The problem is not that we don't have solutions to our problems, at least at a macro scale. The larger problem is that we don't want to do the hard work necessary to make the solutions happen.
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Question: My boss just asked me to head a project to change our product to be more environmentally friendly with regards to carbon emissions, but I don’t think he has thought it through. I agree with his intent, but I don’t think he realizes that his solution will only paint a “prettier face on the box” and may not truly reduce our carbon footprint. Do I say something to him, or do I just stay in my place and do what I’ve been assigned?
How can we better understand the nature and characteristics of wicked problems? And how can that learning be utilized to avoid risk and create value in organizations? Read about nine wickedness attributes—and get help measuring just how wicked your problems are.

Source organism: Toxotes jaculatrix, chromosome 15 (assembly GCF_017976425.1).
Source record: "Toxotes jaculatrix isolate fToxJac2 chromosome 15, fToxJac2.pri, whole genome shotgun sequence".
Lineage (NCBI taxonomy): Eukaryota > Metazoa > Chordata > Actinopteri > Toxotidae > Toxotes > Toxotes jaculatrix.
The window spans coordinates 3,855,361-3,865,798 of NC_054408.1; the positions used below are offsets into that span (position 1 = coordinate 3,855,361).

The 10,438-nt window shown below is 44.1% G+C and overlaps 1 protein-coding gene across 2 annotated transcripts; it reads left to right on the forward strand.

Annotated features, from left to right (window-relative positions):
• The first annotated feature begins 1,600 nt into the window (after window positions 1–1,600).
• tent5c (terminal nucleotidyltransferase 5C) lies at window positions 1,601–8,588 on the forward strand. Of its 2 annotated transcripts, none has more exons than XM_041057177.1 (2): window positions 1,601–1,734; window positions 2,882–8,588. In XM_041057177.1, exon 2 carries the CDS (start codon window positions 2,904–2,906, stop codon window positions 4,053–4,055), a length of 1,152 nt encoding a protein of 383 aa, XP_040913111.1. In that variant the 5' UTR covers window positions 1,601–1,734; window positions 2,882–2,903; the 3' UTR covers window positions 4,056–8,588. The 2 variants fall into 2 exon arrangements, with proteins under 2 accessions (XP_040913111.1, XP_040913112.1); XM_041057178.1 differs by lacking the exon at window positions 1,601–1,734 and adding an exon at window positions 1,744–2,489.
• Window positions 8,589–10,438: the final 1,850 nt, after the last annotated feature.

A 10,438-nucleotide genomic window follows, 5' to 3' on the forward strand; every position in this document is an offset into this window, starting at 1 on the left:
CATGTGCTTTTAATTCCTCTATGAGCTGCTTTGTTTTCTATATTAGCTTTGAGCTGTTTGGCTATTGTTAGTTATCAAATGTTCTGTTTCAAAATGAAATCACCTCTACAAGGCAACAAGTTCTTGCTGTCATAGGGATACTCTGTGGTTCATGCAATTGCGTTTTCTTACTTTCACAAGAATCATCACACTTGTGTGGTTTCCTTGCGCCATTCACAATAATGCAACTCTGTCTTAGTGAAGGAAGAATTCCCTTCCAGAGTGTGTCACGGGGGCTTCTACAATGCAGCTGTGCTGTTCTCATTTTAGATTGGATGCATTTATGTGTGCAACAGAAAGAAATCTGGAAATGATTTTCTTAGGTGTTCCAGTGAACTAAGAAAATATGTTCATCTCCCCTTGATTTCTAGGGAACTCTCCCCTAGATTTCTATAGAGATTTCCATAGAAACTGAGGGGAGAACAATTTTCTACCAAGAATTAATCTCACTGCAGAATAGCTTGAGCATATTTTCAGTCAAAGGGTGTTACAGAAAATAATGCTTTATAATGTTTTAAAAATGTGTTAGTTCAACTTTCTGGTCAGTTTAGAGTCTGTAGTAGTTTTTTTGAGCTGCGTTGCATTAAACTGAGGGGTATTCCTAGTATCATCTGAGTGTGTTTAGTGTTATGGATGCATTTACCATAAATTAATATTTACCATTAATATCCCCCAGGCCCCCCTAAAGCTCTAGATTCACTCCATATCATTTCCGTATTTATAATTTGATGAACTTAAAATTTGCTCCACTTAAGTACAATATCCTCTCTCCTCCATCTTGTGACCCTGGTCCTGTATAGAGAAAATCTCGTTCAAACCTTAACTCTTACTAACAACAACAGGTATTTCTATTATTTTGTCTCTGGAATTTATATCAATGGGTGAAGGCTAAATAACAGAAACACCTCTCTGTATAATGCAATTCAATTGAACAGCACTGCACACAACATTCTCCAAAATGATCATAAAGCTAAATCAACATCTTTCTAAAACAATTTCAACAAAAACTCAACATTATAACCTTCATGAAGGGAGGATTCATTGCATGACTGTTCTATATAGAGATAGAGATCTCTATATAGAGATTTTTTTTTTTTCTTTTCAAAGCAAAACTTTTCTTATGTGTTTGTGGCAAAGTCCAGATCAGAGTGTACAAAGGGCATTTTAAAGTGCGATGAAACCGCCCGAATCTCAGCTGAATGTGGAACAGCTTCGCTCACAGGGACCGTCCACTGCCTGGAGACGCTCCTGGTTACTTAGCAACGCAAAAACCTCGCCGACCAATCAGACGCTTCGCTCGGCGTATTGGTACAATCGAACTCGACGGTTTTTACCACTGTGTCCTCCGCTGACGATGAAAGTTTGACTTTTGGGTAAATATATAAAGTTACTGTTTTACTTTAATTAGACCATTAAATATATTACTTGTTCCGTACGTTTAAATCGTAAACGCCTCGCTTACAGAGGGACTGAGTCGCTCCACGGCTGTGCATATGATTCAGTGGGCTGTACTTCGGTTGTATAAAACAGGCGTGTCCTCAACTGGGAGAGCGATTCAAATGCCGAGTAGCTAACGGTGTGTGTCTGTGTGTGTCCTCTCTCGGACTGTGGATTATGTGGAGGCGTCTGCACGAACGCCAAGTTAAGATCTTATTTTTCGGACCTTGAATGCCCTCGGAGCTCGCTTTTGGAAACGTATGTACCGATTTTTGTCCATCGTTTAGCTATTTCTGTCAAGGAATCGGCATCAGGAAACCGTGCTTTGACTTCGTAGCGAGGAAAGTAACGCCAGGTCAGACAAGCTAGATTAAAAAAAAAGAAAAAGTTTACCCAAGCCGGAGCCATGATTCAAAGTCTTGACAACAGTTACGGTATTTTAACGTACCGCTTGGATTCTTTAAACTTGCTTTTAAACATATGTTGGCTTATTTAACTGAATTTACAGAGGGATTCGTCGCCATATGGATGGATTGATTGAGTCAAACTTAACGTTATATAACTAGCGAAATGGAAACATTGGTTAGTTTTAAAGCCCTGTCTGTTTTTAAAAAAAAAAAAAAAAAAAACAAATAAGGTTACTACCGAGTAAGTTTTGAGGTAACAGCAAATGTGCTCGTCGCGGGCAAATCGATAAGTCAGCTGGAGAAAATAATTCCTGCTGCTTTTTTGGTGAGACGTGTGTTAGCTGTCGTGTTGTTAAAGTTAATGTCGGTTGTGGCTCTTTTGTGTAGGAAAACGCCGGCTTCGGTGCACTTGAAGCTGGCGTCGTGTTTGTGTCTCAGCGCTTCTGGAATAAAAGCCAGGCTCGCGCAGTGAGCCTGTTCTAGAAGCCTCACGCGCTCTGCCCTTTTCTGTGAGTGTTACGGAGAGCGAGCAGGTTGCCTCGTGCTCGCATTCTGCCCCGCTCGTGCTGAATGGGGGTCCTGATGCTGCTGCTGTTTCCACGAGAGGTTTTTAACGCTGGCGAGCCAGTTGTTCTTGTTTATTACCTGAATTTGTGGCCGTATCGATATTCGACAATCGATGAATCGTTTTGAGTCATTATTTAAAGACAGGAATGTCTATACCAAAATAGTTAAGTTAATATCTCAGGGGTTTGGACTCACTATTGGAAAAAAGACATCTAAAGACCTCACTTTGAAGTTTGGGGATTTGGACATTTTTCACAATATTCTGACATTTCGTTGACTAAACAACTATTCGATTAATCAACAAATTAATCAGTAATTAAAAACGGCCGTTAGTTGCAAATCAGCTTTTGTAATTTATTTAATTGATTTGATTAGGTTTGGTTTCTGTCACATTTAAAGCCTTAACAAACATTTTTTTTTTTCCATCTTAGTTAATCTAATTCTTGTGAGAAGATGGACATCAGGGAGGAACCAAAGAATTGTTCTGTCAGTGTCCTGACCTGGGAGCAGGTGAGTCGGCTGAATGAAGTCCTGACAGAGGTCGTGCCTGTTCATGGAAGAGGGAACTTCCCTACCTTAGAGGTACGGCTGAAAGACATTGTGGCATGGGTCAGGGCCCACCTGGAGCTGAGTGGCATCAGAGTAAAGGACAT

Most organizations have limited resources to invest in improvement initiatives. And a significant percentage of those resources don’t deliver results. That’s a huge problem. To begin to fix it, we have to understand where and why this waste is occurring.
Project managers and teams are used to solving problems, but sometimes the better approach is to not even try. Unfortunately, not many PMs are embracing that approach yet.
Making the leap from traditional methods to highly creative methods doesn’t always work well. If you want to pursue creative problem solving, getting started with smaller efforts first is helpful. Here are six steps that can help.
There is one project activity that is overdue for some consideration. It is often overlooked, usually rushed, seldom done well, and yet it has a unique potential for realizing value. It is the forgotten activity—closing. Employ this checklist as a useful tool for maximizing the value of closing a project.
New product introduction is an organization’s future. Along with a well-tailored product development process, successful introduction of new products must be integrated with project management practices. This article unfolds potential areas of integration.
Running projects for a not-for-profit organization is a wonderfully worthwhile endeavor. Here are 10 ways you can keep costs off your budget and still deliver value.
As people become more comfortable with a distributed working model, the advantages of the approach become clearer. But how many of us are actually taking advantage of those opportunities?